My rendition of a classic coq au vin uses all dark meat because white meat has a tendency to dry out and the dark meat is a natural fit with the wine flavour. The garnishes can be refrigerated in the braiser with the chicken or stored separately so their flavours and colours will stand out more in the finished dish. The wine is flambéed because it is important to cook off the alcohol before marinating the chicken, or the alcohol could begin to cook the meat.
For the marinade
Preheat the oven to 350°F. Place the leeks in a bowl of warm water and swish to remove any grit. Lift the leeks from the water and place in a large Copper-Core Braiser.
Cut the bacon in half. Cut one of the pieces into lardons (matchsticks) that are 1 inch long and 1/4 inch thick. Wrap and refrigerate the lardons. Add the remaining piece of bacon to the pan, along with the remaining marinade ingredients. Place over medium-high heat and bring to a full boil. Tilt the pan away from the flame and carefully ignite the wine with a match. Allow the alcohol to burn off. Return the wine to a boil and attempt to light it again. If it doesn't ignite, the alcohol is gone. Cool the marinade to room temperature.
Place the chicken in a large, heavy, re-sealable plastic bag. Pour the marinade over the chicken and seal the bag. Lay the bag on a baking sheet or in a baking pan and refrigerate for at least 12 hours, or up to a day, turning the bag over at least twice.
Remove the chicken and place on a tray. Strain the liquid into a small sauce pan, reserving the solids. Bring the liquid to a simmer over medium heat. Remove any impurities that rise to the top and discard. Set the marinade aside.
Heat the large Braiser over low heat. Add the canola oil and increase the heat to medium. Season the chicken with salt and pepper. Place the flour in a dish, dredge the chicken thighs in flour, and immediately place in the pan, skin side down. Dredge the drumsticks in the flour and add them to the pan. Cook for about 6 minutes, until the bottom is crisped and evenly browned. Turn the chicken and brown on the second side, another 3 to 4 minutes, then remove from the pan.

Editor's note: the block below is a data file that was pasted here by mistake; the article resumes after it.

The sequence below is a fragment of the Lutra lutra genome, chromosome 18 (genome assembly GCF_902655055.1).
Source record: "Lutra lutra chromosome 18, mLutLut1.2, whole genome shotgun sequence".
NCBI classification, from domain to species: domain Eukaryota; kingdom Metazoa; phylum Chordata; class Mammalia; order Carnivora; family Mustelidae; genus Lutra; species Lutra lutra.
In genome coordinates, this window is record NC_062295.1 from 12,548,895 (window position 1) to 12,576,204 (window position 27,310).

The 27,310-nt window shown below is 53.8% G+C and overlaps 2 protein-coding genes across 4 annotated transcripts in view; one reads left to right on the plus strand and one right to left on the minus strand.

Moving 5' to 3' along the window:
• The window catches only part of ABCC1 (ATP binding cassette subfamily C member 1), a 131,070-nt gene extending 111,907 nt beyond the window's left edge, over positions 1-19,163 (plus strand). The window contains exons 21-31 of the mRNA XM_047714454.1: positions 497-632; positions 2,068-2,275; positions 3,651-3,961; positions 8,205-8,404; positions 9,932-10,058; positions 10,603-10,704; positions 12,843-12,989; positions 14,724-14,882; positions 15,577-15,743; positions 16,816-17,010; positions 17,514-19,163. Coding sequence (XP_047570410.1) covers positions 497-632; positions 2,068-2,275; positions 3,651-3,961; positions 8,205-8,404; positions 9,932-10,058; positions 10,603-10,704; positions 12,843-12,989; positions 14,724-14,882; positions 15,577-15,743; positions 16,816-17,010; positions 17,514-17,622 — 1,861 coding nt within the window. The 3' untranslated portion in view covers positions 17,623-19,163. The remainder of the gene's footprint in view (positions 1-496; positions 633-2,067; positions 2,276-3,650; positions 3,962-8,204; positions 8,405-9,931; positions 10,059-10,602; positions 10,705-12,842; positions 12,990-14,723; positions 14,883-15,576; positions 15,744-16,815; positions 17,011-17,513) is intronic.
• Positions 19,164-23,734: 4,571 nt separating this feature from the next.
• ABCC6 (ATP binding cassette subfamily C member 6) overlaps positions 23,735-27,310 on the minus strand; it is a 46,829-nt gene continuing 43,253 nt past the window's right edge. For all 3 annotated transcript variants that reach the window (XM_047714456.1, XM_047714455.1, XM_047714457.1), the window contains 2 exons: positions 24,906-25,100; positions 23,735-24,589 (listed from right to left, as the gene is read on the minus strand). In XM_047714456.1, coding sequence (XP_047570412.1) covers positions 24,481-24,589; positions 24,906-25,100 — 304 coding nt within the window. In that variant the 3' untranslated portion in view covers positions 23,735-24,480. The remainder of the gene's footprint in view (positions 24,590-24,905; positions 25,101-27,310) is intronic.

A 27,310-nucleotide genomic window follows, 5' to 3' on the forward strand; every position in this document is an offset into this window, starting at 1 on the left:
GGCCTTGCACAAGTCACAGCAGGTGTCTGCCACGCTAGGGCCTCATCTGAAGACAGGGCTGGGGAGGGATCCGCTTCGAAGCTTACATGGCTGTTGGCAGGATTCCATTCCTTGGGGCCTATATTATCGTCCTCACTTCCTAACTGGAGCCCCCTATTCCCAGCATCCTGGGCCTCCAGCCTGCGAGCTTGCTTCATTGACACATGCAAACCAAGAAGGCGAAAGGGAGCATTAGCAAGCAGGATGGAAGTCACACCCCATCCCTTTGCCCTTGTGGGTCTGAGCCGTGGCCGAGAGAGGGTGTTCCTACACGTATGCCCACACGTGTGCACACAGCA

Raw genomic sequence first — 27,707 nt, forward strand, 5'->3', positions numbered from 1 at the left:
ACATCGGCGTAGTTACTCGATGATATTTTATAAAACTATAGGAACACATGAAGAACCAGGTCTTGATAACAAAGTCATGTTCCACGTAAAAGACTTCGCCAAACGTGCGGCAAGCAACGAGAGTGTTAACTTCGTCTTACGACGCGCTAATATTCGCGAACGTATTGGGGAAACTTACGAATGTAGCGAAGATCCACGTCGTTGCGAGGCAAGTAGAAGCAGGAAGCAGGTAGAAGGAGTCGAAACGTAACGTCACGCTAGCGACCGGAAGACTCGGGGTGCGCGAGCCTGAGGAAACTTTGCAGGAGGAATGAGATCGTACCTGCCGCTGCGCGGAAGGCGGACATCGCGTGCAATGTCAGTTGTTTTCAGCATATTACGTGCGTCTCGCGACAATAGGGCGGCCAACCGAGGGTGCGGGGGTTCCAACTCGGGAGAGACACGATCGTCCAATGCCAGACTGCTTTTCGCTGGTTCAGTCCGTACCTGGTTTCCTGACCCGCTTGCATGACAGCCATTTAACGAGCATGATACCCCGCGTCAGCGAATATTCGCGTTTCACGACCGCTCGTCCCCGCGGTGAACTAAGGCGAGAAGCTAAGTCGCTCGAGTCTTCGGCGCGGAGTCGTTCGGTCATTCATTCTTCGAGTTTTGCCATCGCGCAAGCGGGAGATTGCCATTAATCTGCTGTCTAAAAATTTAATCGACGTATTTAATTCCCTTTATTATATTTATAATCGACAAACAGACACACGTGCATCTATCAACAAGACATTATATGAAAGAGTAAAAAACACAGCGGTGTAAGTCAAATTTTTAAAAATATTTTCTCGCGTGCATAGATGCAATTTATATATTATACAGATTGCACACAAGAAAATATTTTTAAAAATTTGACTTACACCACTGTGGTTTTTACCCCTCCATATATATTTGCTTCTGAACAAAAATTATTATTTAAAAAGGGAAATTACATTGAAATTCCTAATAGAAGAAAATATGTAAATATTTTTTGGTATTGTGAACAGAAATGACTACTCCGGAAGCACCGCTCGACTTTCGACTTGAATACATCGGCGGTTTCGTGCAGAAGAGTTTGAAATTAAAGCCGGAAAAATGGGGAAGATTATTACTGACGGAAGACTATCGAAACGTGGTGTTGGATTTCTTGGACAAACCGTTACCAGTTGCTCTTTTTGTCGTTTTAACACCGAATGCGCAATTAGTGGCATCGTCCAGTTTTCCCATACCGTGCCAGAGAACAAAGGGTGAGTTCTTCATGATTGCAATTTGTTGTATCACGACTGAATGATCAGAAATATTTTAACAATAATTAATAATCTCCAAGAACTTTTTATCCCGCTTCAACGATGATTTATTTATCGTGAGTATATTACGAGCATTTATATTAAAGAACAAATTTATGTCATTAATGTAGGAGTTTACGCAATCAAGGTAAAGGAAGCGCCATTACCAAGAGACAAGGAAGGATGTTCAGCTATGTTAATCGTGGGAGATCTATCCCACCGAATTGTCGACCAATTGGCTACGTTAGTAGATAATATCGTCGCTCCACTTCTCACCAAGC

Leaving the fat in the pan, scrape up any browned bits from the bottom and sides. Add the reserved solids to the pan, stirring and scraping to deglaze the pan, and cook over medium heat for 5 minutes. Stir in 1 1/2 tablespoons of flour to coat the vegetables (the flour will thicken the sauce), then arrange the chicken pieces over the vegetables, skin side up. Add the reserved marinade, chicken stock and parsley and bring to a simmer. Cover the pan and place in the oven to braise for about 55 minutes, or until the chicken is very tender. Let the chicken cool down in the liquid to absorb the flavours.
Remove the chicken from the pan. Remove and discard the parsley. Strain the braising liquid through a colander into a bowl. Discard the solids. If desired, cut off the ends of the drumsticks with poultry shears and use a paring knife to scrape the meat away from the end of the drumstick to expose the bone. Clean the braiser and arrange the chicken in it, skin side up.
Strain the sauce through a fine-mesh strainer (or chinois) into a sauce pan. Let the sauce sit for 15 minutes, then skim off any fat that has risen to the top. Bring the sauce to a simmer over medium heat, skimming any impurities that rise to the top. Strain the sauce twice through the fine-mesh strainer again during the simmering process, reducing the size of the pot as necessary. As the sauce reduces and thickens, the bubbles will become more pronounced and the flavor will intensify. When the sauce has reduced to 1 1/2 cups, whisk in the butter. Strain the sauce a final time over the chicken in the braiser.
At this point, the chicken should be covered and refrigerated overnight. The garnishes can be prepared the same day and refrigerated in the pan with the chicken, or they can be cooked the day of serving.
For the pearl onions
Place the red onions in a small sauté pan that holds them tightly in a single layer. Do the same with the yellow or white onions. To each pan, add cold water just to cover them, 1 teaspoon butter and a pinch each of salt and sugar. Bring to a boil, then reduce the heat and simmer gently for 10 to 15 minutes, or until the onions are tender, the water has evaporated and the onions are glazed. If you like caramelised onions, sauté them until lightly browned. When the onions are done, add the red wine vinegar to the red onions and swirl the pan to coat the onions. (The vinegar will help to keep the red onions bright.) Set aside.
For the mushrooms
Place the oil in a large fry pan and warm over low heat. Increase the heat to medium-high and add the shiitake mushrooms. Sauté for about 30 seconds, then add the chanterelle and button mushrooms and cook for another 2 minutes. Add the oyster mushrooms, thyme, garlic, salt to taste and butter. Sauté for another 3 minutes, or until the mushrooms are tender. Drain on paper towels.
Place the lardons in a small sauce pan with water to cover and bring to a simmer over medium-high heat. Simmer for 4 minutes, then drain and spread on paper towels. The pearl onions, mushrooms and bacon can be arranged over the chicken and refrigerated with it, or refrigerated separately.
To serve: Preheat the oven to 350°F. Heat the coq au vin, covered, for 20 to 30 minutes, or until the chicken is hot throughout. If the garnishes were refrigerated separately, heat the mushrooms and onions in a fry pan and reheat the lardons in a small pot of simmering water, or if you prefer, crisp the lardon until golden brown in a small skillet. Scatter the vegetables and lardons over the chicken and sprinkle with chopped parsley.